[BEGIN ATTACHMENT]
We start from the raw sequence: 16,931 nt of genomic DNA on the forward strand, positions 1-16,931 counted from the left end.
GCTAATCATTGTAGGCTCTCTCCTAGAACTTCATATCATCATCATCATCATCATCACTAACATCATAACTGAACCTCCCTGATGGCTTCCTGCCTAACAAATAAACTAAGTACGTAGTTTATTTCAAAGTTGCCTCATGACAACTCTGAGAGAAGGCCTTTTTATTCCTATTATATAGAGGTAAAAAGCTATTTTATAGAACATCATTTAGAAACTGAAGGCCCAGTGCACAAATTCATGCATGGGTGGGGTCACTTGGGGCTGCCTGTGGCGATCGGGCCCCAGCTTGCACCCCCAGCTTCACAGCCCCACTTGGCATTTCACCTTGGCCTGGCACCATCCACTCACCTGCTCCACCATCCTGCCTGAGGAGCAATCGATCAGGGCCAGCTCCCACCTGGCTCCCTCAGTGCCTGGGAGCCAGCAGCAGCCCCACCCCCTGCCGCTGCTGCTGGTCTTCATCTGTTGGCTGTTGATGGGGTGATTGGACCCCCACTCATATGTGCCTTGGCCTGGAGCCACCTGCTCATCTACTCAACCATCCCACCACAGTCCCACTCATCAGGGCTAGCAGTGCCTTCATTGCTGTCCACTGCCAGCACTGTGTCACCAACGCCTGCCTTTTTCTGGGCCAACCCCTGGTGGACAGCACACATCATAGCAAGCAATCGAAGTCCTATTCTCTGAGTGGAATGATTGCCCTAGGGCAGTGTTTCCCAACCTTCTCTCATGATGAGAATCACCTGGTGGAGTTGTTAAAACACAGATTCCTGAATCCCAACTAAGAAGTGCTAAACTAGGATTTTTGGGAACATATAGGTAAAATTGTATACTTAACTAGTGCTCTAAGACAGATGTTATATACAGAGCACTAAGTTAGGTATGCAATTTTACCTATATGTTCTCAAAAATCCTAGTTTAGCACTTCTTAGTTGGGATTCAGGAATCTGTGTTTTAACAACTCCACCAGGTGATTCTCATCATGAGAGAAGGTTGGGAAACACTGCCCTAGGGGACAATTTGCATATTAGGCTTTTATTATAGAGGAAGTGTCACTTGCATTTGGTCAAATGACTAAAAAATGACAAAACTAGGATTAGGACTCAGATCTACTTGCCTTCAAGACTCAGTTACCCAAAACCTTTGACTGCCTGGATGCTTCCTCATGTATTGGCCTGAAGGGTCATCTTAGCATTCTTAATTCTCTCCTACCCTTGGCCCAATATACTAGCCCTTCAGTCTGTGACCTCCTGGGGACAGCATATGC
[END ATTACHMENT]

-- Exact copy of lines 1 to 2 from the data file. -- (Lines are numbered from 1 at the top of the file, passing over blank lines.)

We start from the raw sequence: 16,931 nt of genomic DNA on the forward strand, positions 1-16,931 counted from the left end.
GCTAATCATTGTAGGCTCTCTCCTAGAACTTCATATCATCATCATCATCATCATCACTAACATCATAACTGAACCTCCCTGATGGCTTCCTGCCTAACAAATAAACTAAGTACGTAGTTTATTTCAAAGTTGCCTCATGACAACTCTGAGAGAAGGCCTTTTTATTCCTATTATATAGAGGTAAAAAGCTATTTTATAGAACATCATTTAGAAACTGAAGGCCCAGTGCACAAATTCATGCATGGGTGGGGTCACTTGGGGCTGCCTGTGGCGATCGGGCCCCAGCTTGCACCCCCAGCTTCACAGCCCCACTTGGCATTTCACCTTGGCCTGGCACCATCCACTCACCTGCTCCACCATCCTGCCTGAGGAGCAATCGATCAGGGCCAGCTCCCACCTGGCTCCCTCAGTGCCTGGGAGCCAGCAGCAGCCCCACCCCCTGCCGCTGCTGCTGGTCTTCATCTGTTGGCTGTTGATGGGGTGATTGGACCCCCACTCATATGTGCCTTGGCCTGGAGCCACCTGCTCATCTACTCAACCATCCCACCACAGTCCCACTCATCAGGGCTAGCAGTGCCTTCATTGCTGTCCACTGCCAGCACTGTGTCACCAACGCCTGCCTTTTTCTGGGCCAACCCCTGGTGGACAGCACACATCATAGCAAGCAATCGAAGTCCTATTCTCTGAGTGGAATGATTGCCCTAGGGCAGTGTTTCCCAACCTTCTCTCATGATGAGAATCACCTGGTGGAGTTGTTAAAACACAGATTCCTGAATCCCAACTAAGAAGTGCTAAACTAGGATTTTTGGGAACATATAGGTAAAATTGTATACTTAACTAGTGCTCTAAGACAGATGTTATATACAGAGCACTAAGTTAGGTATGCAATTTTACCTATATGTTCTCAAAAATCCTAGTTTAGCACTTCTTAGTTGGGATTCAGGAATCTGTGTTTTAACAACTCCACCAGGTGATTCTCATCATGAGAGAAGGTTGGGAAACACTGCCCTAGGGGACAATTTGCATATTAGGCTTTTATTATAGAGGAAGTGTCACTTGCATTTGGTCAAATGACTAAAAAATGACAAAACTAGGATTAGGACTCAGATCTACTTGCCTTCAAGACTCAGTTACCCAAAACCTTTGACTGCCTGGATGCTTCCTCATGTATTGGCCTGAAGGGTCATCTTAGCATTCTTAATTCTCTCCTACCCTTGGCCCAATATACTAGCCCTTCAGTCTGTGACCTCCTGGGGACAGCATATGC